The Norfolk Group of the 009 Society (Chapter 1: 1984 to 1994)
When considering our Norfolk & Suffolk Group and our interest in narrow gauge railway modelling, there was once an earlier Group called the “Norfolk 009 Group” principally involved in modelling in 009 scale and all members of the 009 Society. Only very rarely were we involved with other scales, even then it would mainly be “00” – standard gauge.
It all started in October 1984, when I placed a paragraph in the society newsletter requesting anyone interested in forming a local Group to contact me. The first person to respond was a lovely Lancashire chap, recently retired, named Ray Fothergill. He visited me on 29th November and brought some of his rolling stock and locomotives for me to view. He had made many models, but had so far not built a layout. I, on the other hand had built a layout but only had a couple of continental loco’s and some “Dundas Models” and Liliput stock. His enthusiasm for 009 was very infectious. He had built some of his models from card, and on his coaches he replicated beadings and mouldings from cotton sewn into the coach sides, this of course was in the days prior to kits, micro-strip and suchlike. He loved the Glyn Valley Tramway and many of his models were based on GVT prototypes. He also showed me some Egger-Bahn models, including the steam railcar, the first time I had ever seen these. At home he had a collection of 00 scale trams and ran a tramway layout at the Norwich Model Railway Club.
Models by Ray Fothergill. A Peco Glyn Valley Tramway kit plus three four-wheeled GVT coaches scratch built from card.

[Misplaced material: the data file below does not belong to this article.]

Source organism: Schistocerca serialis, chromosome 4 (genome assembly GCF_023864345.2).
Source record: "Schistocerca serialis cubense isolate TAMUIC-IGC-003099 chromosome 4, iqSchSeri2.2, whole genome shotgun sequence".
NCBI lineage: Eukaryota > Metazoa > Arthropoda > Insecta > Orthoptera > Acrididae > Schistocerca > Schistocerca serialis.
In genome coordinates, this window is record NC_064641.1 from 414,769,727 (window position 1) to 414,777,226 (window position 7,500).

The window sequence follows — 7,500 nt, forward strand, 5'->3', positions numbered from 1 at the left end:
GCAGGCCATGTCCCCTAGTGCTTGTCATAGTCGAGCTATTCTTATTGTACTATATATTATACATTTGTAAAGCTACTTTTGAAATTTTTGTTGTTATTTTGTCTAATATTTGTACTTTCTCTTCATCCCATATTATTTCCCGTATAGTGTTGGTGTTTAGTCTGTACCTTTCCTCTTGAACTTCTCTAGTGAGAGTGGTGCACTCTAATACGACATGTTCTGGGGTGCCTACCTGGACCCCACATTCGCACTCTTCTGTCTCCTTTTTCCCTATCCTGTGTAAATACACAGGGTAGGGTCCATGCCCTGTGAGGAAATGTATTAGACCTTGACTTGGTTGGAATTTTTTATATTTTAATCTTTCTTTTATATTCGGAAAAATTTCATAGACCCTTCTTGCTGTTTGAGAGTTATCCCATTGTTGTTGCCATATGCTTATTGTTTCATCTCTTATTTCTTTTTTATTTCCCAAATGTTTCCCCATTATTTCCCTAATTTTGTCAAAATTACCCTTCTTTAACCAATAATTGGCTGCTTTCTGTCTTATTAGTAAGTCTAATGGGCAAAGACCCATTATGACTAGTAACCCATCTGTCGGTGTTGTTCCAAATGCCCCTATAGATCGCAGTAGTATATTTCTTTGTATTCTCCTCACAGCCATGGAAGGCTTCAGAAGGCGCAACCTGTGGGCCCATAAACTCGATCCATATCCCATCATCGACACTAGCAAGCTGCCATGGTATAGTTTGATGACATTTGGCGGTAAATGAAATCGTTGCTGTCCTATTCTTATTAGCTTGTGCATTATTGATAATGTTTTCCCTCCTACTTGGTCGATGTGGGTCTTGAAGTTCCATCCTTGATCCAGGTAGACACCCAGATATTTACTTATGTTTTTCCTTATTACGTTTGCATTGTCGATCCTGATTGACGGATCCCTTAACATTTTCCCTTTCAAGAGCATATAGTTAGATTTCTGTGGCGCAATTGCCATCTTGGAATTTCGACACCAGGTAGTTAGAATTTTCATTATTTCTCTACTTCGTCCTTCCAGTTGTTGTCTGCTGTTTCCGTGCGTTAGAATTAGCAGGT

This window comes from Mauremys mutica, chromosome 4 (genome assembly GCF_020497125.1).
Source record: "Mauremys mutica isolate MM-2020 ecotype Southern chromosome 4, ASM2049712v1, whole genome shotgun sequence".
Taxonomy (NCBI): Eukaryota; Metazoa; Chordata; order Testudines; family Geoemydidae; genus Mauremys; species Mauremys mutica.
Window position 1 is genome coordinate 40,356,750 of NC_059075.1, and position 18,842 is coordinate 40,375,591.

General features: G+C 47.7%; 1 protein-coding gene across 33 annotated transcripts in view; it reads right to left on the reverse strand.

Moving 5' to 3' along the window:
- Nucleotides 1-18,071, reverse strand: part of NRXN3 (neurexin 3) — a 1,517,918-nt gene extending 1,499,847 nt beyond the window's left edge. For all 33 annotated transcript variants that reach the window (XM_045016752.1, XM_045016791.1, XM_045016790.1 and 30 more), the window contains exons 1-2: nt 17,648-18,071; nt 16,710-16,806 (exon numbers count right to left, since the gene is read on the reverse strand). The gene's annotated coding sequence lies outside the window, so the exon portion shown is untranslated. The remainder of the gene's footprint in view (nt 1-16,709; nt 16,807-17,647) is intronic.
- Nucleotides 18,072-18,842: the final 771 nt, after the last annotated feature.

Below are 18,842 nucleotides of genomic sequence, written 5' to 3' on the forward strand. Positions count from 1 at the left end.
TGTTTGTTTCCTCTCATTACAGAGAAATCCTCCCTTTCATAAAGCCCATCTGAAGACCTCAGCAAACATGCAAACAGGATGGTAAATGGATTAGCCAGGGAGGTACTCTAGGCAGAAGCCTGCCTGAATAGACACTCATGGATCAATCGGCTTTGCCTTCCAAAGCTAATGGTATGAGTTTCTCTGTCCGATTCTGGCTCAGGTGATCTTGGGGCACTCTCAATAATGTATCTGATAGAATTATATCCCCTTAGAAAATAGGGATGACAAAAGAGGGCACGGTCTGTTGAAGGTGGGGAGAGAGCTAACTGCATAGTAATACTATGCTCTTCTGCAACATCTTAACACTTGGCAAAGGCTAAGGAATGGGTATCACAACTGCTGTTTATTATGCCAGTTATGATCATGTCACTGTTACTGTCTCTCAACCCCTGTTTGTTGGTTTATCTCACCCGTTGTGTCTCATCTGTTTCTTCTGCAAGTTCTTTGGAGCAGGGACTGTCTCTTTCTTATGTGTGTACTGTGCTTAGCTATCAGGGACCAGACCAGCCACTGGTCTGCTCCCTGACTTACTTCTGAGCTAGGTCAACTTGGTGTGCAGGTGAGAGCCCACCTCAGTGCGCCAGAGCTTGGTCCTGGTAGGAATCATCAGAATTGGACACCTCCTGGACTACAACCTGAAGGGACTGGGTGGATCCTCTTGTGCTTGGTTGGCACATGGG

More four-wheelers, an early Parkside-Dudas kit and two scratch built from plastic card.
The only other remnants of Rays collection are "Ian" a modified Egger-Jouef Decauville loco, a sheep wagon and an Egger Prussian coach.
Apart from Ray, three other people replied to my paragraph in the newsletter, a married couple from Fakenham, and another chap from Norwich, who I still meet occasionally. We met monthly at each other’s houses taking it in turn and generally we viewed each other’s layouts and new models and had a short running session, we also lent out books, watched videos and sometimes slide shows. The couple from Fakenham were prolific model makers, it seemed each time we visited their house there was a new layout to look at. One layout was in an old radiogram cabinet, and another of their layouts was sold to the late, great P D Hancock. Gerald from Norwich was interested in Bemo HOe continental, and had a growing collection of fine items.
During the next three years we had new members, two people coming from Cambridge on occasions. One long standing member and lay preacher, had a section of 71/4” railway down his garden which we enjoyed riding on from time to time. Another creative couple in Norwich had a large loft layout, while I developed my 8ft x 2ft “Tregony & Newbridge Railway” in my spare bedroom.